|dc.description.abstract||Objectives: the purpose of the article is to stress the importance of reflections through transformative learning in the entrepreneurship education.Organisations work in highly dynamic and competitive environments (House et al, 2004), where entrepreneurship and entrepreneurial skills become vital not only to boost productivity, managing competition and foster innovation (Higgins and Mirza, 2012), but also to encourage new ways of thinking (European Commission, 2013) to contribute successfully to the economy. Consequently, European policies (European Commission, 2006and 2008) and the Higher Education (BIS, 2011) have encouraged the educational sector to engage entrepreneurial education within university curriculum. A combination of experiential learning, skill building and mindset shift are indeed provided by entrepreneurship education in order to inspire students to consider an entrepreneurial career for their futures (Wilson, 2008).
Approach:Freire (1970) argue that adult learners develop their abilities to evaluate, ask questions and take actions on various contexts through a critical consciousness process. Freedom is required to encourage the engagement of action and reflections among learners. This enables transformative learning at personal and social level (Dirkx, 1998). A framework for understanding transformative learning is offered by Daloz (1996). He identifies the importance of discover and construct meaning within our lives as an essential feature to motivate the participation of adult learners in formal learning experiences. This will impact positively the dialogue among learners and, consequently, reflections.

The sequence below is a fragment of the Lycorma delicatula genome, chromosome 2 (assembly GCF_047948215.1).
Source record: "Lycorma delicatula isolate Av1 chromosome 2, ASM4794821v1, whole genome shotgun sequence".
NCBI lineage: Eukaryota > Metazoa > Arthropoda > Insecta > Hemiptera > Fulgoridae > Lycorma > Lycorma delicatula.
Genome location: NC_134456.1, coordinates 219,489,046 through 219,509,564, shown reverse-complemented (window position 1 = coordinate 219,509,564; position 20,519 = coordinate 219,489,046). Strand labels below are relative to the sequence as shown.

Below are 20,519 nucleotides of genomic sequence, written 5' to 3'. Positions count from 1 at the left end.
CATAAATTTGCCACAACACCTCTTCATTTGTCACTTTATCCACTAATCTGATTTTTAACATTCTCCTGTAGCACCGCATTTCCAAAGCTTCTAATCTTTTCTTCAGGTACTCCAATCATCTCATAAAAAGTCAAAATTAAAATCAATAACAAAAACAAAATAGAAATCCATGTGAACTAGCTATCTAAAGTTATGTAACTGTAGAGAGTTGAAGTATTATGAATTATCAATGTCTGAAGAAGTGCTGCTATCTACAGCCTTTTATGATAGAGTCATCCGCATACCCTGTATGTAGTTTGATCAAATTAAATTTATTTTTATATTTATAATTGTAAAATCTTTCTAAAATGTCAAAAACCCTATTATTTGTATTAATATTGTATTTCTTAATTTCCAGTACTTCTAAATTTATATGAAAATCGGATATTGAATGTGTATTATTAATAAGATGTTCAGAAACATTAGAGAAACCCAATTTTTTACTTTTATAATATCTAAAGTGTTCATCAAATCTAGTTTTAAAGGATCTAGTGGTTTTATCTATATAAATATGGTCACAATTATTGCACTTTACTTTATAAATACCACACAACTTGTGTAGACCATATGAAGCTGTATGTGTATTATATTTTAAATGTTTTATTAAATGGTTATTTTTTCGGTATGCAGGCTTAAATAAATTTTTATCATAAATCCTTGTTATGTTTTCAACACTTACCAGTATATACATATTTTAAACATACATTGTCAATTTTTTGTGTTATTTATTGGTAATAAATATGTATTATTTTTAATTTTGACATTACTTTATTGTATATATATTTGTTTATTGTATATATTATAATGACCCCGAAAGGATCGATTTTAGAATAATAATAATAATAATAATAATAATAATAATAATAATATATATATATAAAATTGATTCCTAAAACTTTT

Implications: Understanding reflections and their positive use to promote effective learning is a key value for a learner. Reflective methods are useful not only to engage students actively (McGrath-Champ et al., 2013), but also to promote innovative learning. Reflective approaches are significant helpful in entrepreneurship education to encourage learners to reflect upon their active learning engagement. Furthermore, using a practise-based perspective will impact their present abilities to assess resources in a social process of learning with active involvement (Higgins, and Elliott, 2010).
Value: According to the Human Capital theory (Becker, 1964; Freeman, 1986) education is an investment decision; people invest on higher education with the perspective to access and to grasp future employment opportunities. The reflective features are honed because students readily identify with each other’s learning through an approach different from the top-down teacher-direct learning (Abercrombie, 1969). Educators could facilitate the reflective process however reflections are always effective in a learner. They could enable student to recognise his/her entrepreneurial aptitude toward observe the world, grasp opportunities with a self-awareness of his/her strengths and weaknesses.||en